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Why am I bloated all the time?

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Understanding why bloating happens, and treating it, can be a challenge for patients and providers. (Photo: Envato Elements)
Every week at my gastroenterology practice, my patients complain about their clothes feeling too tight, their bellies feeling squeezed. “It’s like I’m 30 weeks pregnant” is a common refrain, from 65-year-old men and 20-year-old women alike.اضافة اعلان

It is no surprise, then, that these patients are suffering from bloating, that unpleasant feeling of pressure in the stomach that affects an estimated 1 in 5 adults. (A separate but related phenomenon, called distention, describes the visible increase in abdominal girth that often occurs along with it.)

Yet understanding why bloating happens — and treating it — can be a challenge for patients and providers. “People think, ‘Oh, it’s just bloating,’ so it’s often brushed aside or considered an insignificant complaint,” said Dr. Kimberly Harer, a gastroenterologist and gut motility specialist at the University of Michigan Health.

For most people, bloating and distention will resolve after a short period of time. But some people are more prone to bloating than others.

Those with certain medical conditions — like lactose intolerance, celiac disease or disorders that affect the way the gut moves contents throughout the body (like gastroparesis) — have more regular bloating as a result of excess gas.

If you do not have those conditions but have bloating that persists for months, you may have something called functional bloating. Conditions like irritable bowel syndrome or chronic idiopathic constipation fall into this category. In such cases, exams generally appear normal, but bloating is a major, recurrent symptom that impinges on daily life.

These cases of bloating often occur not because of skyrocketing gas production but because of the way the abdomen reacts to the gas. “With bloating, a lot of it is body mechanics,” said Dr. Linda Nguyen, a gastroenterologist and clinical professor of medicine at Stanford Medicine.

Abnormal muscle movements — and the bloating that accompanied them — can occur because the nerves of the gut and abdominal wall are overly reactive to otherwise normal amounts of pressure from inside the intestines (called visceral hypersensitivity.)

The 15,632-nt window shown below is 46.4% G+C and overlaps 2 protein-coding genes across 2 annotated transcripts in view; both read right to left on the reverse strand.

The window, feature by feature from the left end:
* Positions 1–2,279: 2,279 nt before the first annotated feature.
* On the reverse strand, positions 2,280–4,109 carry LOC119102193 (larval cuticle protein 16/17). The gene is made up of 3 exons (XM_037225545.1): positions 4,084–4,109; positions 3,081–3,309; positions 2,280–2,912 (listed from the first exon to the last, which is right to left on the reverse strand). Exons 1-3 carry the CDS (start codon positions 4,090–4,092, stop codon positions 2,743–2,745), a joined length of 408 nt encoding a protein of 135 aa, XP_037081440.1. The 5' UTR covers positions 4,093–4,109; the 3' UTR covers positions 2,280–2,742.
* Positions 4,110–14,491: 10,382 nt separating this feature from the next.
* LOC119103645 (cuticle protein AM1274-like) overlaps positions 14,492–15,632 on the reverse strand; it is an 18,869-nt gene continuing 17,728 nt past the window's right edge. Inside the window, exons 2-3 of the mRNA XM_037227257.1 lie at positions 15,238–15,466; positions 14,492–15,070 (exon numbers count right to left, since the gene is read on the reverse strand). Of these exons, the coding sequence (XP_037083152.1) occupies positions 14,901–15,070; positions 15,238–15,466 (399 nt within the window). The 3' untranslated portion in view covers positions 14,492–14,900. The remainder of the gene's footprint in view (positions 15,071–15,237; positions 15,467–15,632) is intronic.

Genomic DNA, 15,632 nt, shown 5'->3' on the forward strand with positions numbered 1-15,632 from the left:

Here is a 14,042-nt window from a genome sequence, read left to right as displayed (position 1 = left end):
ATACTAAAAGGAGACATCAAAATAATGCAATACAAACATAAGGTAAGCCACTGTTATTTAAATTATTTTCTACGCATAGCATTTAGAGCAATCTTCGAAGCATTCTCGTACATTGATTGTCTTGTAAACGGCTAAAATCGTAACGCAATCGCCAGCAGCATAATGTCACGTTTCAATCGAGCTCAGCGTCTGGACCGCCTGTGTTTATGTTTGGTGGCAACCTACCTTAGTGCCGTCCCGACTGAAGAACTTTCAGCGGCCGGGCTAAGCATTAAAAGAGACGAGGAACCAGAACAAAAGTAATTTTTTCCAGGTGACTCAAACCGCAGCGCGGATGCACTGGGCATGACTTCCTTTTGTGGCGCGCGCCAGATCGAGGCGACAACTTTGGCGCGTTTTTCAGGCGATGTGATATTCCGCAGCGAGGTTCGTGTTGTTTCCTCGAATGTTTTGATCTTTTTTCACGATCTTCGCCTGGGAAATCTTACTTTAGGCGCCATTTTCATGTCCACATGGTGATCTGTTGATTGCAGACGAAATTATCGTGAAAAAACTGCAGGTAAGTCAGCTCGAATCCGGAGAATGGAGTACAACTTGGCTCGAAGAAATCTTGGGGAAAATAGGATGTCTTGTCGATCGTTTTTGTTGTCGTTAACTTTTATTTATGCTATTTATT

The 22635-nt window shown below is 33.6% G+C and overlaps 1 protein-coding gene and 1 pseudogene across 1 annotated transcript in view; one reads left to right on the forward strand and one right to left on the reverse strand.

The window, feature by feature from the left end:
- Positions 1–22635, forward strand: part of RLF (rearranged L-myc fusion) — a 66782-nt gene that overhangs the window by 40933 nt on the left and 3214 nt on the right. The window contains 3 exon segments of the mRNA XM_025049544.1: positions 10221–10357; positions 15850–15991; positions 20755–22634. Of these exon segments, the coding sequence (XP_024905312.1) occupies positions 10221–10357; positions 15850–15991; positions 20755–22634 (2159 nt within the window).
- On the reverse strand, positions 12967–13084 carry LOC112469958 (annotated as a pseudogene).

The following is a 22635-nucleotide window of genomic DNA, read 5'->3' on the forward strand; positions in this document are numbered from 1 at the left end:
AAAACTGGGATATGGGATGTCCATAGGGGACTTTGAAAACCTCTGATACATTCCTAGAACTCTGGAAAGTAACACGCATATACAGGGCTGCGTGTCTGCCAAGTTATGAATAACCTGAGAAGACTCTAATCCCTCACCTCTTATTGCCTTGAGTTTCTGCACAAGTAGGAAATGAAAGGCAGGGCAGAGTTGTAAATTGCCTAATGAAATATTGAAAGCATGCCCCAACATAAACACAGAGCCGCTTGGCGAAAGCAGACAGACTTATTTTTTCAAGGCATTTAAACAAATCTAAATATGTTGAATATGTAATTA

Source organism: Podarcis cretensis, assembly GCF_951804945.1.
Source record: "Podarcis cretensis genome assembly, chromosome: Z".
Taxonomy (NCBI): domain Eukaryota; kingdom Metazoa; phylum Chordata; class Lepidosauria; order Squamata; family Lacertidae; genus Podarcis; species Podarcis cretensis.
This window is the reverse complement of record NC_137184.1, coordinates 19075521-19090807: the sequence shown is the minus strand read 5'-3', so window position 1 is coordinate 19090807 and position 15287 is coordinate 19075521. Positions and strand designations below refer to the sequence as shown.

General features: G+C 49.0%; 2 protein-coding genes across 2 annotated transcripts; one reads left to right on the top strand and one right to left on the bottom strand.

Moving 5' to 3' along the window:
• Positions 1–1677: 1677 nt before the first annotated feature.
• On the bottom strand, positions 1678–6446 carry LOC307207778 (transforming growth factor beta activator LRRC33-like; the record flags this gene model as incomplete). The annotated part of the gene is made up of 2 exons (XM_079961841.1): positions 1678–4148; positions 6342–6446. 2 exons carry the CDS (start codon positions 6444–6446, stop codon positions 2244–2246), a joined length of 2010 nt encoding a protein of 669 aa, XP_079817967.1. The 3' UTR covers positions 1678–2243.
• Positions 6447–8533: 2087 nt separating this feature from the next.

Thus, even small amounts of gas produced during natural digestion can cause discomfort and distention.

Experts often recommend that patients first try to identify, then eliminate, anything in their diet or lifestyle that might be triggering their bloating — or, as I like to say, “what floats your bloat.” Certain foods, particularly those rich in insoluble fiber like cruciferous vegetables, lentils and beans, are classic offenders.

Other common triggers include fermented drinks like beer and kombucha, the artificial sweetener sucralose, as well as onions and fruits. Occasionally, certain behaviors like drinking carbonated beverages, chewing gum, or smoking can raise the risk of bloating by increasing the amount of air you swallow.

With so many potential triggers, it can be hard — or even harmful — to experiment with eliminating problematic foods on your own, so seeking the guidance of a nutritionist is recommended, Harer said.

In some cases, fixing the underlying cause of your bloating may require more than just dietary and lifestyle tweaks. Patients with gastroparesis or significant constipation may benefit from a drug called prucalopride, which helps empty the stomach and expel waste. (Experts do not recommend at-home interventions that empty your gut, like colonic irrigation, because they can cause trauma or tears to the gastrointestinal tract.)

Infrequent stool, straining, or feeling as though you have not ever quite fully “emptied” can also contribute to bloating.

Some causes of bloating are not directly related to your gut at all. Some patients who snore or regularly use CPAP machines for sleep apnea, for instance, might have extra bloating upon waking in the morning, Harer said. Patients with liver disease can have distention. And menstruation and certain types of contraceptives may increase bloating.

Nobody should ever feel ashamed of changes to their midsection, Harer said. “Patients should feel empowered to discuss bloating with their providers and get the help they need.”


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